For the second time, Texas’ Higher Education Coordinating Board has released an almanac detailing results of public colleges and universities across the state. The almanac includes information such as average tuition and fees, how long it takes students to earn their degrees and the particulars of their budgets. Commissioner of Higher Education Raymund Paredes instituted the publication of the almanac last year when he decided that making the information available online wasn’t enough. This year, he hopes to show the progress that’s been made and highlight what still needs to be done.

Texas’ death penalty again drew national scrutiny this week when a Columbia University study released claimed that Texas executed an innocent man. Columbia Law professor James Liebman led a team of students in investigating the case of Carlos DeLuna, put to death in late 1989 for the 1983 stabbing death of Wanda Lopez. Liebman and his team started their research on the case in 2004, and have produced a 436-page treatise on the case, published in the Columbia Human Rights Law Review.

The U.S. House showed a little bipartisan cooperation in passing a bill outlawing tunneling along the U.S.-Mexico border. Current laws didn’t specifically address the construction or financing of tunnels, and lawmakers wanted to close any loopholes allowing the building or use of tunnels. U.S. Rep. Silvestre Reyes, D-El Paso, worked with Rep. Lamar Smith, R-San Antonio, to author the House version of the bill, which passed with a vote of 416 to 4. The Senate passed a version of it earlier this year, and it now heads to the president’s desk for his signature. 

Political People and their Moves

State Rep. Veronica Gonzales, D-McAllen, is leaving the Legislature early, allowing her to take a job at UT-Pan American as vice president for university advancement. Gonzales had already decided against another term in the House, where she's served since 2005. She starts the new job July 1 and has to resign to accept it. That sets up a special election for her seat; Gov. Rick Perry could set that as late as the general election date. The contenders for her spot in the regular election are Democrat Bobby Guerra and Republican Miriam Martinez.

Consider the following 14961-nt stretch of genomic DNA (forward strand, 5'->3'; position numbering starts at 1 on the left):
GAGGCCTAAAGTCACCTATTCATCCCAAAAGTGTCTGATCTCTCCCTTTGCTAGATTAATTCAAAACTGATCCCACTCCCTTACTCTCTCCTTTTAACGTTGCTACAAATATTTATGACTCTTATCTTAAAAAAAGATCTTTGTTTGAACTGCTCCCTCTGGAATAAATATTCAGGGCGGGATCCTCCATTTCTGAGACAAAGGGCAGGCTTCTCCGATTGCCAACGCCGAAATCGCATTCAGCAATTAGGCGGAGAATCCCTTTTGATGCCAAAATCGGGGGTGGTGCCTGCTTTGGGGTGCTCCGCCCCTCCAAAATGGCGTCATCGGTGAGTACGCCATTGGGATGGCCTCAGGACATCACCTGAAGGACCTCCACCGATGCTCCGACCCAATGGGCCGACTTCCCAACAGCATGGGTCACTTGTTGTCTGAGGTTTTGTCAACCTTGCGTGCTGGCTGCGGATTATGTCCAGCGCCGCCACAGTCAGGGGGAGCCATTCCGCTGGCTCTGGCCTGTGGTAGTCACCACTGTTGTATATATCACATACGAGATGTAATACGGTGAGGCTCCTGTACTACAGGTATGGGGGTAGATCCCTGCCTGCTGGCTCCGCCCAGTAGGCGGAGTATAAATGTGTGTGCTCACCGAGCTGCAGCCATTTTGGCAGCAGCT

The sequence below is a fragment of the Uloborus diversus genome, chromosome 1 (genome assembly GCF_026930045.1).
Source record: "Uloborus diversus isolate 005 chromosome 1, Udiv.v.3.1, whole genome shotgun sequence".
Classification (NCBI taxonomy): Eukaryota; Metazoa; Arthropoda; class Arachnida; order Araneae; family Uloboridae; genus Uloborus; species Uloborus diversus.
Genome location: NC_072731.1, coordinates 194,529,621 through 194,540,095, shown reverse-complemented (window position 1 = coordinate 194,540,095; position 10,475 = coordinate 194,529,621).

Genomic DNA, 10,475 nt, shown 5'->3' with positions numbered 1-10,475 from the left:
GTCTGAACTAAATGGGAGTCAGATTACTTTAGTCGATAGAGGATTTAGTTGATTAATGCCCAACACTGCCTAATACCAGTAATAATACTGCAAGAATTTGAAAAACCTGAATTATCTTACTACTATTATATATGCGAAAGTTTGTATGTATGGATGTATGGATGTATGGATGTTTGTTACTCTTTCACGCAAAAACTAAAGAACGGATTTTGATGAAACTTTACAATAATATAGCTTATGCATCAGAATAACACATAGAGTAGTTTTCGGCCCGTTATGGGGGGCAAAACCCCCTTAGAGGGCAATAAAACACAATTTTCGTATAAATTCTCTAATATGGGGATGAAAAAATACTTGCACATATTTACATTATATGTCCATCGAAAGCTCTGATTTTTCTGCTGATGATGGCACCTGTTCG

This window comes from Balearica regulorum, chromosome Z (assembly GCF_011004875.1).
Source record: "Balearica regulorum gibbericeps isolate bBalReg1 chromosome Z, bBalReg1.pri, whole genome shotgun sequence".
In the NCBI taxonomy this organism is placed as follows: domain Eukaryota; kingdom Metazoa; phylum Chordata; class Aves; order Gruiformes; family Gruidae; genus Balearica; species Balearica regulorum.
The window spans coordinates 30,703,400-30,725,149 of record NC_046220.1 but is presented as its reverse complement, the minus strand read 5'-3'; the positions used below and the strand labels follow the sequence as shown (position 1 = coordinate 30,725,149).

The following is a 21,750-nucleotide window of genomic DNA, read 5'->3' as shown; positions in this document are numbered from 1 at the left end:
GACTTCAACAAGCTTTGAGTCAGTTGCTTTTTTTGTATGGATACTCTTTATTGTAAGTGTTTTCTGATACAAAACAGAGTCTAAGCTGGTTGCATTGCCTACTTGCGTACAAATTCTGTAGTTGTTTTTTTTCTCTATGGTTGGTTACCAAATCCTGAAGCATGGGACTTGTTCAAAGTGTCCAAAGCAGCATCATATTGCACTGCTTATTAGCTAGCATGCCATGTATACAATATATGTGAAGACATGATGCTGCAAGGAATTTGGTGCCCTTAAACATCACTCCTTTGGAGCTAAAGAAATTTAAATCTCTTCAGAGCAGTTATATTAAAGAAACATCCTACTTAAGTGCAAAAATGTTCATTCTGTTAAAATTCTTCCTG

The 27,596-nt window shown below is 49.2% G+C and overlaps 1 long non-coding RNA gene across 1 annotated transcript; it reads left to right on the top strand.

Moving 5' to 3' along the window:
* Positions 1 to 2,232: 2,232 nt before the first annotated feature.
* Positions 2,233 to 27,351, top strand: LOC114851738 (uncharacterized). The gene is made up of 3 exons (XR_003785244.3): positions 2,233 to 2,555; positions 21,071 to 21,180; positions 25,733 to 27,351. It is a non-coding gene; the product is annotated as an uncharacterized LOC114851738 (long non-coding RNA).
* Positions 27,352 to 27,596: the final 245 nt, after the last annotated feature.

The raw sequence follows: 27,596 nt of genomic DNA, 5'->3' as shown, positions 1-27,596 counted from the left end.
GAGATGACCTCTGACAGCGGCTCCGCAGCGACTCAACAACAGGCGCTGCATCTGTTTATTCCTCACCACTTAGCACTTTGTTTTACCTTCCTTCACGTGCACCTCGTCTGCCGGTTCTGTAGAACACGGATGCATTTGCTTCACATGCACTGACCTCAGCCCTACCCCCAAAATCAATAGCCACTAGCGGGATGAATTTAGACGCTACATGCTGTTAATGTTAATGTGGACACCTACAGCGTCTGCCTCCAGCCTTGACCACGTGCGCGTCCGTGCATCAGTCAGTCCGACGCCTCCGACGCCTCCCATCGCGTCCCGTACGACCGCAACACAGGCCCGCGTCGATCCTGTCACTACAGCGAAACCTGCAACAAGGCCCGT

President Obama nominated Gary Blankinship to serve as United States Marshal for the Southern District of Texas. He has been employed by the Houston Police Department, where he worked his way through the ranks to the position of senior police officer, since 1982.

Karen Amacker is leaving the Texas Department of Transportation, where she was director of media relations to spend more time at home. She was at the agency for nearly four years and at the Texas Association Against Sexual Assault before that. 

Scott Stewart, most recently with Rep. Jim Murphy, R-Houston, is joining the Texas Lobby Group (Richard Evans' shop) to work on government affairs. 

Anne Brown has been selected as executive director of the Texas Parks and Wildlife Foundation, the official nonprofit partner of the Texas Parks and Wildlife Department. Since 2002, she has been with National Audubon Society.

Gov. Rick Perry appointed William “Bill” Heine III of Austin and Dennis L. Lewis of Texarkana to the Texas Military Preparedness Commission. Heine is CEO and president of American Constructors. Lewis is a military advisor and liaison to the Texarkana College Red River Army Depot.

The governor appointed Gary Aber, a Simonton veterinarian, to the Texas Racing Commission.

Baylor University announced that it received a major gift from Sheila and Walter Umphrey, of Beaumont, for Baylor Stadium, the university’s new on-campus football stadium.

Deaths: S.M. True of Plainview, who led the Texas Farm Bureau from 1982-93, died in an accident on his Hale County farm. He was 88.